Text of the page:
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"I was told, just now, that there were no letters for
"It was a mistake, sir."
I was confounded. But fancy now, I open one of the letters, the address of which I recognized, and the first thing that met my eye was a bank-note. I open a second, and a bank-note accompanies that too; and so, too, with the third; while the fourth contained directions from a friend, but slightly known to me, to draw bills of exchange to the amount of so much at this place and that, in order to meet the difficulties that might arise from the robbery committed at Hâsbeiya!
A moment before, helpless-now all my wants at once relieved! It was too much for me! . I made my way out with all haste; I needed to be alone and in the open air. I again rode along the road up to Bethlehem.
When out of the din of the city, I took the letters out of my pocket, and now began to read them.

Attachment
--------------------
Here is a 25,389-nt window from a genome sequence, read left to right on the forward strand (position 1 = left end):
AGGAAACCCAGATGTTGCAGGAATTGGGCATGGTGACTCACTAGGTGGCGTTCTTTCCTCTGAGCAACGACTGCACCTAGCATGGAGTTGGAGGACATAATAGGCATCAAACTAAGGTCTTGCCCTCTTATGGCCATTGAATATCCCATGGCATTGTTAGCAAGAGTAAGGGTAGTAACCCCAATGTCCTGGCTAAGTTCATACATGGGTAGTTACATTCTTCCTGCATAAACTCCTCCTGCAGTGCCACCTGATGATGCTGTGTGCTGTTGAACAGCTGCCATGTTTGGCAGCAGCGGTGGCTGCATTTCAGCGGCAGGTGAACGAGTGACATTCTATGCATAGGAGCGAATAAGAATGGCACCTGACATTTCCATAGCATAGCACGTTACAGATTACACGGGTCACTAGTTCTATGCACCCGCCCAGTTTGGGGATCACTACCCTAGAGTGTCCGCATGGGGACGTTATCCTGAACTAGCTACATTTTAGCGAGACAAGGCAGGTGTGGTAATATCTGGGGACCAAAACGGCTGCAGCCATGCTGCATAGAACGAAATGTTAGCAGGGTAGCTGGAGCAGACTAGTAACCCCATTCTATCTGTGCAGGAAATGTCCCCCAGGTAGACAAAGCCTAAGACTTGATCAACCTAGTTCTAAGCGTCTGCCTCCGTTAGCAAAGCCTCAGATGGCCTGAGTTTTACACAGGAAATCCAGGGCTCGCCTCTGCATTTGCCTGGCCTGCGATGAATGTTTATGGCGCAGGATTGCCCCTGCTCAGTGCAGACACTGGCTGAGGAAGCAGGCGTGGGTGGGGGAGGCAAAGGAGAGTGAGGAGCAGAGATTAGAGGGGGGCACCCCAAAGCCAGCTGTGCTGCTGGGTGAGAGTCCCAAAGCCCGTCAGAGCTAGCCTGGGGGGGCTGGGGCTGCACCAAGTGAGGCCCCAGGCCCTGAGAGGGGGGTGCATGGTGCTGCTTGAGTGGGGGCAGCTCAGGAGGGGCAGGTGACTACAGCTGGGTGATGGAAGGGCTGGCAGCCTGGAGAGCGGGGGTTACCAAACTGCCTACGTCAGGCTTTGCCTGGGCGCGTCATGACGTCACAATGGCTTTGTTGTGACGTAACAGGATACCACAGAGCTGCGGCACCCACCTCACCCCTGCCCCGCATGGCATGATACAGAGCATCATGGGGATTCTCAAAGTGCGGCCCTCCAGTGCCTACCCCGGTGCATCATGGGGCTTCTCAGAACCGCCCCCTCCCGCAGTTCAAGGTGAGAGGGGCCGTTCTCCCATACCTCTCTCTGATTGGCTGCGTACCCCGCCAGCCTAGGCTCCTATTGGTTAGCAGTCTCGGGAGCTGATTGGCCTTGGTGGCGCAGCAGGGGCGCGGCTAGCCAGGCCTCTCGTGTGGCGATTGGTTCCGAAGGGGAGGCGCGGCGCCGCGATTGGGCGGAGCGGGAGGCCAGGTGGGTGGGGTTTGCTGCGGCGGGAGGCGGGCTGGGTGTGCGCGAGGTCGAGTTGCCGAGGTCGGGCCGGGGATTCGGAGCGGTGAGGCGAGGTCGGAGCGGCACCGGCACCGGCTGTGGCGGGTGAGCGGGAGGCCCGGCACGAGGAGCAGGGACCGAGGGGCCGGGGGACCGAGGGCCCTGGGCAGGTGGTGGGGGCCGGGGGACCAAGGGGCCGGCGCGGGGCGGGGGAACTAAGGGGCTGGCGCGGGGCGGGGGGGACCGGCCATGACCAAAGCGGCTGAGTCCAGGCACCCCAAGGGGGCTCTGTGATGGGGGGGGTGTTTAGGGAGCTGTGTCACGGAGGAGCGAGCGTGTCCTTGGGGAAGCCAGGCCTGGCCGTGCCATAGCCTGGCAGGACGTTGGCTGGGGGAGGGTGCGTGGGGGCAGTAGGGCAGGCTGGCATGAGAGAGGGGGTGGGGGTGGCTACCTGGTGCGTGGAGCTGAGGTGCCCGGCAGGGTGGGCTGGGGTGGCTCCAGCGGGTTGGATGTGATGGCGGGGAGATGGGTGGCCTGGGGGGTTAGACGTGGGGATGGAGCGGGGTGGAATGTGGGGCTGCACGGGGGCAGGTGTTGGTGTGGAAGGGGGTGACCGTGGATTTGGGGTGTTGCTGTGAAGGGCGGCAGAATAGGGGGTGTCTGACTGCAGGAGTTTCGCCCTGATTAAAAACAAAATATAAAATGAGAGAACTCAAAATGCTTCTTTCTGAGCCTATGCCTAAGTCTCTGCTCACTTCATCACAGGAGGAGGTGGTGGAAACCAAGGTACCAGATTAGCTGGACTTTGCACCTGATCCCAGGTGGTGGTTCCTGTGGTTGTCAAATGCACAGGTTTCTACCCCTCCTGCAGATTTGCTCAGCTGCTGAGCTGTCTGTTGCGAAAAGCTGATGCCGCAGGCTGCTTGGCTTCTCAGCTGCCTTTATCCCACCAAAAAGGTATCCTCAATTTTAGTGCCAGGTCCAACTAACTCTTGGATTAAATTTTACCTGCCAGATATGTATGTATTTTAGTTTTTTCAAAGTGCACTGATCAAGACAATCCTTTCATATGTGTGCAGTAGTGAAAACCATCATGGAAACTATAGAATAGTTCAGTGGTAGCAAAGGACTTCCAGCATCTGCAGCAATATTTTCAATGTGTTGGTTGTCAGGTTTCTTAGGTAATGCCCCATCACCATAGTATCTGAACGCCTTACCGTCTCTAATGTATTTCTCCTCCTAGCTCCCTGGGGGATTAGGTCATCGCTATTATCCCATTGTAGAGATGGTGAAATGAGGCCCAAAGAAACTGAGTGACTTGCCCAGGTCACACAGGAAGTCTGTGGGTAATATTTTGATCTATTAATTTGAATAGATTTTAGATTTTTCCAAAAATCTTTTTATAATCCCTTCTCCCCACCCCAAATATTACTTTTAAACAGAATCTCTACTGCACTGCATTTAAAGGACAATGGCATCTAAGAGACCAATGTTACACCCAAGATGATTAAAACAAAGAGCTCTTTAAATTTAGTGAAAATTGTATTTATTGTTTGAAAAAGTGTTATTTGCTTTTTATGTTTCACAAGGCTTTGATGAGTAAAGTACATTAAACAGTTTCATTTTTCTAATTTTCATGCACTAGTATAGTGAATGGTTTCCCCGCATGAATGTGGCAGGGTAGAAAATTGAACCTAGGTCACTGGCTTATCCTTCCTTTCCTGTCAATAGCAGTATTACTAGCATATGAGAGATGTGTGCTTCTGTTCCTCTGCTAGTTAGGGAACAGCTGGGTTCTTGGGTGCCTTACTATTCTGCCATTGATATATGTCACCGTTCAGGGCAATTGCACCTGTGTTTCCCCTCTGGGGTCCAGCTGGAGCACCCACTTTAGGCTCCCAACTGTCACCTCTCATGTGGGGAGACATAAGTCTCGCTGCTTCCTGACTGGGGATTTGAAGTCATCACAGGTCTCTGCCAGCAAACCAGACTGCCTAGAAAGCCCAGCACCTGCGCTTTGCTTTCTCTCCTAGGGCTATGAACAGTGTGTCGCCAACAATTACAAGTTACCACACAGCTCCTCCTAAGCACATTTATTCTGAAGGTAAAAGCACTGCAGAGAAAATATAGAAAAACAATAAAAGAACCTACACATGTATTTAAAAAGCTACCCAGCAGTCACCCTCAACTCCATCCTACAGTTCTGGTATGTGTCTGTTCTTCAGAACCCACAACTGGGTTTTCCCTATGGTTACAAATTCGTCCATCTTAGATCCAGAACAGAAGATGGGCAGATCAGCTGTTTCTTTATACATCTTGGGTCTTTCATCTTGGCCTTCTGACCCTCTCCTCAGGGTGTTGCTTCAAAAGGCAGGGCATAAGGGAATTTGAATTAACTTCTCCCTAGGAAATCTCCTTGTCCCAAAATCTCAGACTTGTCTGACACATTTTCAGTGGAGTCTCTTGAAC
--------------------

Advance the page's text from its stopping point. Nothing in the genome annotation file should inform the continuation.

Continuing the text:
"MY DEAR SIR,
"In proportion to our delight at the favourable commencement of your expedition, was our grief when we heard of the robbery. We feel for your position, but we hope you may still recover your property. But, in case you should not succeed, and rather than that you should abandon your object, I send you inclosed a bill on London for £ . . which I hope will put you all right. In case you require any more, will you please let me know, and we will be glad," &c.
Another letter ran thus :
"MY DEAR FRIEND,-The inclosed Bank of England note for £. . is a little contribution, of which we beg your acceptance, towards the loss you sustained from thieves. Mr was kind enough to send me your letter to him, in which you mention the vexatious circumstance; and, when I had read it at the breakfast table, we all felt for you, and at once made a collection, to which my good wife and children, as well as myself, contributed, and now with very great pleasure I send you the amount. It will do a little at least towards replacing what the thieves carried off. We do not forget to pray that a gracious Providence may watch over all your steps, and direct them all, so that you may, as the result of your travels in those scenes of deepest and undying interest, promote the glory of Him who there lived and laboured, and died for our salvation."
The third letter contained these words :